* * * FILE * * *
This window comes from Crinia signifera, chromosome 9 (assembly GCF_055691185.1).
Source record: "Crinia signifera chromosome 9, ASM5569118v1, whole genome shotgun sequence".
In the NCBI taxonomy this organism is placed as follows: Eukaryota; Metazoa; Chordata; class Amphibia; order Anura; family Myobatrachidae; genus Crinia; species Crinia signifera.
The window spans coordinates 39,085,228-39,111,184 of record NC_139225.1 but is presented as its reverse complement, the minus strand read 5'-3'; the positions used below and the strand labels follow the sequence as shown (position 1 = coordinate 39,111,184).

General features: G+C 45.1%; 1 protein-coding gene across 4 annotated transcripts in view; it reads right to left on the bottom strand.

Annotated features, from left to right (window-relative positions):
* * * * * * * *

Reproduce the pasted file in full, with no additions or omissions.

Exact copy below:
This window comes from Crinia signifera, chromosome 9 (assembly GCF_055691185.1).
Source record: "Crinia signifera chromosome 9, ASM5569118v1, whole genome shotgun sequence".
In the NCBI taxonomy this organism is placed as follows: Eukaryota; Metazoa; Chordata; class Amphibia; order Anura; family Myobatrachidae; genus Crinia; species Crinia signifera.
The window spans coordinates 39,085,228-39,111,184 of record NC_139225.1 but is presented as its reverse complement, the minus strand read 5'-3'; the positions used below and the strand labels follow the sequence as shown (position 1 = coordinate 39,111,184).

General features: G+C 45.1%; 1 protein-coding gene across 4 annotated transcripts in view; it reads right to left on the bottom strand.

Annotated features, from left to right (window-relative positions):